by Dan Schawbel
Dan Schawbel is the author of Me 2.0: Build a Powerful Brand to Achieve Career Success (Kaplan, April 09), and owner of the award winning Personal Branding Blog.
Looking for a job? Consider creating your own. There are a number of social resources to help you connect with other entrepreneurs and get your business ideas off the ground.
Here are the top 10 social networks for entrepreneurs. Each helps entrepreneurs succeed by providing them with the guidance, tools and resources they need to setup their company and gain exposure.
1. Entrepreneur Connect
Entrepreneur Media, the company that produces Entrepreneur Magazine, started a social network over a year ago specifically for entrepreneurs and small business owners called Entrepreneur Connect. Like all social networks, you have the opportunity to create your own profile, explore the community, share ideas with other entrepreneurs and network. Unlike most social networks, this one frowns upon too much self-promotion and applauds idea sharing.
You can use this network to connect to service providers, suppliers, advisers and colleagues. Just like LinkedIn and FacebookFacebook reviews, there are professional groups that you can join or create. Another cool feature is that you’re able to start your own blog and possibly have it appear on the main page. This is similar to what Fast Company has done with their website.
PartnerUp is a social network for entrepreneurs who are searching for people and resources for business opportunities. Anyone can join, but business partners, co-founders, executives and board members will get the most out of this one. In this network, you can ask or offer advice, find commercial real estate and find service providers like accountants and marketers for your business.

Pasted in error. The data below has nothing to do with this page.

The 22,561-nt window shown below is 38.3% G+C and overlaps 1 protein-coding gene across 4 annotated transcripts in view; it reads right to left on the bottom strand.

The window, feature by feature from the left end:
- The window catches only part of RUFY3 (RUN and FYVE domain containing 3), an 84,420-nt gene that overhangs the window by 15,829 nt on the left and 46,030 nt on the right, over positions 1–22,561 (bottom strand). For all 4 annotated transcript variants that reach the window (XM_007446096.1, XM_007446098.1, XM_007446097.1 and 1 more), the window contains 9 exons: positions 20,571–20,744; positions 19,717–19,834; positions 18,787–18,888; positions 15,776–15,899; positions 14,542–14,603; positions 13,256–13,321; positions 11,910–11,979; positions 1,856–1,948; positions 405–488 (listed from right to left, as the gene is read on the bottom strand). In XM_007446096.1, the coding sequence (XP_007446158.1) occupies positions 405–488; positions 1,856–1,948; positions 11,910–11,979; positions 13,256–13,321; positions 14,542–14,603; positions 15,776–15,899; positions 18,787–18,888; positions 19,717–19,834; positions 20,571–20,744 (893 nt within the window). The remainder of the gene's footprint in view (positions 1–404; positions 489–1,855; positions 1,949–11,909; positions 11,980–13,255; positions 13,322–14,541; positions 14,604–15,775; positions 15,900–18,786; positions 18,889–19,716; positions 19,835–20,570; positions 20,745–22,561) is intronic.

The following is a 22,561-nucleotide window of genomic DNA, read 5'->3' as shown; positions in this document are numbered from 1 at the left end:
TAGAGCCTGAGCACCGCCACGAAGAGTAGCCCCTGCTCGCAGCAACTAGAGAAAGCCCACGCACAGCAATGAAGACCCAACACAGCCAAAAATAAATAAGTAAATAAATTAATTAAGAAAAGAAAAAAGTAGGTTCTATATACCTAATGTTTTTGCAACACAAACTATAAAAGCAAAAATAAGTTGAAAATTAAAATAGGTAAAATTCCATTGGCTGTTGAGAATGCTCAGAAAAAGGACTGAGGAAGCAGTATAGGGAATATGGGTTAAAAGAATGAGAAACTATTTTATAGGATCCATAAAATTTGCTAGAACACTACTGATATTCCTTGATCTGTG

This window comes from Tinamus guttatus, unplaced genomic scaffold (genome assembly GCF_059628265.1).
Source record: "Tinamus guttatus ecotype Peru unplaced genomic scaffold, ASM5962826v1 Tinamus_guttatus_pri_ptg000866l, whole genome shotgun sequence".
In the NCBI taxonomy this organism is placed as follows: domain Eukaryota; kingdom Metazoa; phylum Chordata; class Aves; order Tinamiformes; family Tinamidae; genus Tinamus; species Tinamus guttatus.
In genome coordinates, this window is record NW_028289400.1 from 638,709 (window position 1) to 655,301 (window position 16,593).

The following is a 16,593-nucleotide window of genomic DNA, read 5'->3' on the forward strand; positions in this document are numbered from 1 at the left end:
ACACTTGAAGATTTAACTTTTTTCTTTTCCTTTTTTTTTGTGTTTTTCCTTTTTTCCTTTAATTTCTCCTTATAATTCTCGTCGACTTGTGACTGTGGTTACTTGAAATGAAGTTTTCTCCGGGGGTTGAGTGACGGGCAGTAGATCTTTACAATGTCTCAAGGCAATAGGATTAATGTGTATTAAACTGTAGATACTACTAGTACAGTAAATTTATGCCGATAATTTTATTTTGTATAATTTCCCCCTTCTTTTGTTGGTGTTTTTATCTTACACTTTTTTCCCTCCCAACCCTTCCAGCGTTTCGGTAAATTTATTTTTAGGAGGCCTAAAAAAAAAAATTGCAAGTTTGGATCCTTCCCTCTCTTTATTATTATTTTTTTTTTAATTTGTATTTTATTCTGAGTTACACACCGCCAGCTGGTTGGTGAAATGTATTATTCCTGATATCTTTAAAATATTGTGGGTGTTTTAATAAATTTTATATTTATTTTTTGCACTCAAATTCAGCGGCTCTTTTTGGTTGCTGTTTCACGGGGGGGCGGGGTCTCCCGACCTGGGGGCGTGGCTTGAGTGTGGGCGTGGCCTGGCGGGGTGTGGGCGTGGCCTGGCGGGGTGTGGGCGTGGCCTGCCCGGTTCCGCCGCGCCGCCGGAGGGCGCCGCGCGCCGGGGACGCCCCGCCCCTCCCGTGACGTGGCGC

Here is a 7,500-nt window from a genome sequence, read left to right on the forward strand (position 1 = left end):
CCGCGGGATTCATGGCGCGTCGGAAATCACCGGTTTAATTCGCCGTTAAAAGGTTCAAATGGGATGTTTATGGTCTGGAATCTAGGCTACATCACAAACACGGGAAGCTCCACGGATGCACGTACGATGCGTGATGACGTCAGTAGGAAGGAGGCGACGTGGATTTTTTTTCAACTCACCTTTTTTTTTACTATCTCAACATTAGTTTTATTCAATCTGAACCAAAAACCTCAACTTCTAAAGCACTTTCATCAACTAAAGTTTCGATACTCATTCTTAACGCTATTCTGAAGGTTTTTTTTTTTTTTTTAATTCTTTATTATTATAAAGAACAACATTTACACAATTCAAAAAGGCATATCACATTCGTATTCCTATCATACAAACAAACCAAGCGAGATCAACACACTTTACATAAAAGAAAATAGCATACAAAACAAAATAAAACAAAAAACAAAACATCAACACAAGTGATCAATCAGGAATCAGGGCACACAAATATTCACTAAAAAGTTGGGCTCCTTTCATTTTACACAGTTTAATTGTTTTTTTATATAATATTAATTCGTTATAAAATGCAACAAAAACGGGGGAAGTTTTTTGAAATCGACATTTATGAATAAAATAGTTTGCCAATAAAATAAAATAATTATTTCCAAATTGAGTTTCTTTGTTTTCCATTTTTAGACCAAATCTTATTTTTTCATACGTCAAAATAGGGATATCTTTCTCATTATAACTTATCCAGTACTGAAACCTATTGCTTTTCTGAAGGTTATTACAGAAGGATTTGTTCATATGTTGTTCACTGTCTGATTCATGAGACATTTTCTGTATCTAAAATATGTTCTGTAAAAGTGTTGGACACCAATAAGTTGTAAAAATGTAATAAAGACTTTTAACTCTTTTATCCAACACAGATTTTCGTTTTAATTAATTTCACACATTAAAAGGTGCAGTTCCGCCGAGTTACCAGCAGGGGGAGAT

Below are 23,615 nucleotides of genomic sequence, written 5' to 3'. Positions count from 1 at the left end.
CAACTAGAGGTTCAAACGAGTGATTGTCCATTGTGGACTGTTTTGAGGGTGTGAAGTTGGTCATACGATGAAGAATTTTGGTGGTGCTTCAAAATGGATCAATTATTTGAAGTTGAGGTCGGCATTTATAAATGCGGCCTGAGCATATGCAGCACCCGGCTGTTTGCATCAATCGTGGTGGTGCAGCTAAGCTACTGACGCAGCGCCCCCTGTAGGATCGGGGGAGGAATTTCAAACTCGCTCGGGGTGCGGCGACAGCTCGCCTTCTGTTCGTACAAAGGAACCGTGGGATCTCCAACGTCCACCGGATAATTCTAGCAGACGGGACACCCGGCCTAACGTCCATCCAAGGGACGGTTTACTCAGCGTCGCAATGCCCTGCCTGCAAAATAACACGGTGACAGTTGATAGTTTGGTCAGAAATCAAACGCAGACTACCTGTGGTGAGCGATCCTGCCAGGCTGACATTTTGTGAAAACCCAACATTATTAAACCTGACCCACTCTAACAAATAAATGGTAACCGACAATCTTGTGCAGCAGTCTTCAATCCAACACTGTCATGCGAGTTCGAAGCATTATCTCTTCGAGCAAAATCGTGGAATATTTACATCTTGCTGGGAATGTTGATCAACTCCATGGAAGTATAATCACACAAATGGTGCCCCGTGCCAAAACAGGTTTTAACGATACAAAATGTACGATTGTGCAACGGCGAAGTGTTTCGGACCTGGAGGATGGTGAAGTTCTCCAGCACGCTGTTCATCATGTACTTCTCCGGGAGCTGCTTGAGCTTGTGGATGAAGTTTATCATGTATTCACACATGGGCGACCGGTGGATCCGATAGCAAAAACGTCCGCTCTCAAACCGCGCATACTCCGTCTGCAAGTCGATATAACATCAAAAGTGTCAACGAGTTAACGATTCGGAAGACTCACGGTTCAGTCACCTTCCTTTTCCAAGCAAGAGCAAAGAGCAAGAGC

The big differentiator with this social network is the commercial real estate “MoveUpSM” program that serves entrepreneurs who have experienced a hard time trying to find office space for their business. They also have a Resource Directory that allows small and mid-sized businesses to advertise their services.
Most social networks neglect the content aspect that makes StartupNation so useful. With articles, forums, blogs, on-demand seminars, and podcasts, entrepreneurs will be better prepared for their ventures and have the resources required to make better business decisions.
There are a wide range of topics being discussed on StartupNation right now, including business planning, marketing and web-based business. The site also offers a series of competitions, such as a dorm-based 20 contest and an elevator pitch competition. If you’re an entrepreneur or hope to become one, this site is definitely one you can’t miss out on.
It’s difficult to leave LinkedIn off of any social networking list because it’s so useful for anyone who’s either searching for a job, is trying to network with like-minded individuals, or building a company. LinkedIn offers many resources for entrepreneurs, such as groups, including the very popular “On Startups” group that has over 54,000 members.
Entrepreneurs on LinkedIn should brand themselves properly so they can attract the right kind of business opportunities, and perform searches to find service providers or partners. As an entrepreneur, you should also be looking to participate in LinkedIn Answers, events and applications to spruce up your profile and become a valuable member to your community.
This isn’t another LinkedIn clone. Instead, Biznik brands itself as a social network that “doesn’t suck.” The Biznik community is composed of freelancers, CEOs, and the self-employed. Like the other networks, this is a place for you to share ideas, instead of posting your resume. It is mandatory for all members to use their real names and provide real data, and Biznik editors actually review all profiles to ensure compliance with that policy. There are three levels of membership, including basic, active ($10 a month for an enhanced profile) and supporting ($24 a month for increased visibility).
[Read More:: mashable]